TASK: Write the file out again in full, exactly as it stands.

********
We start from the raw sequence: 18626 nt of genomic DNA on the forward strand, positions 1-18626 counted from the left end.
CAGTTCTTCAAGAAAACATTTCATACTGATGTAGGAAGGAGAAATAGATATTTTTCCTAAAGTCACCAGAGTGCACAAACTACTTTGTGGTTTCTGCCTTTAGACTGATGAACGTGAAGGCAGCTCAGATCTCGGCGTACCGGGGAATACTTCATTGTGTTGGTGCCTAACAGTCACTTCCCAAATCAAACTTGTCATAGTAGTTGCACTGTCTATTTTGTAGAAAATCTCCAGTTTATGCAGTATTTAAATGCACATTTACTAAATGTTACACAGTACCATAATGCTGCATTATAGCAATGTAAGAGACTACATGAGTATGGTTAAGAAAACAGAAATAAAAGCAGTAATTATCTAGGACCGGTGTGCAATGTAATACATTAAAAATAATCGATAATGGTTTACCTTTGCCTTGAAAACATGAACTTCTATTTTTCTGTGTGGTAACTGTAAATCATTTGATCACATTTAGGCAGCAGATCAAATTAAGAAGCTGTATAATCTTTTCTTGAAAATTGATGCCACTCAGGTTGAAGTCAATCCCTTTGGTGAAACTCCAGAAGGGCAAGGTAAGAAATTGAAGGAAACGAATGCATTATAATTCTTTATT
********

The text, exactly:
We start from the raw sequence: 18626 nt of genomic DNA on the forward strand, positions 1-18626 counted from the left end.
CAGTTCTTCAAGAAAACATTTCATACTGATGTAGGAAGGAGAAATAGATATTTTTCCTAAAGTCACCAGAGTGCACAAACTACTTTGTGGTTTCTGCCTTTAGACTGATGAACGTGAAGGCAGCTCAGATCTCGGCGTACCGGGGAATACTTCATTGTGTTGGTGCCTAACAGTCACTTCCCAAATCAAACTTGTCATAGTAGTTGCACTGTCTATTTTGTAGAAAATCTCCAGTTTATGCAGTATTTAAATGCACATTTACTAAATGTTACACAGTACCATAATGCTGCATTATAGCAATGTAAGAGACTACATGAGTATGGTTAAGAAAACAGAAATAAAAGCAGTAATTATCTAGGACCGGTGTGCAATGTAATACATTAAAAATAATCGATAATGGTTTACCTTTGCCTTGAAAACATGAACTTCTATTTTTCTGTGTGGTAACTGTAAATCATTTGATCACATTTAGGCAGCAGATCAAATTAAGAAGCTGTATAATCTTTTCTTGAAAATTGATGCCACTCAGGTTGAAGTCAATCCCTTTGGTGAAACTCCAGAAGGGCAAGGTAAGAAATTGAAGGAAACGAATGCATTATAATTCTTTATT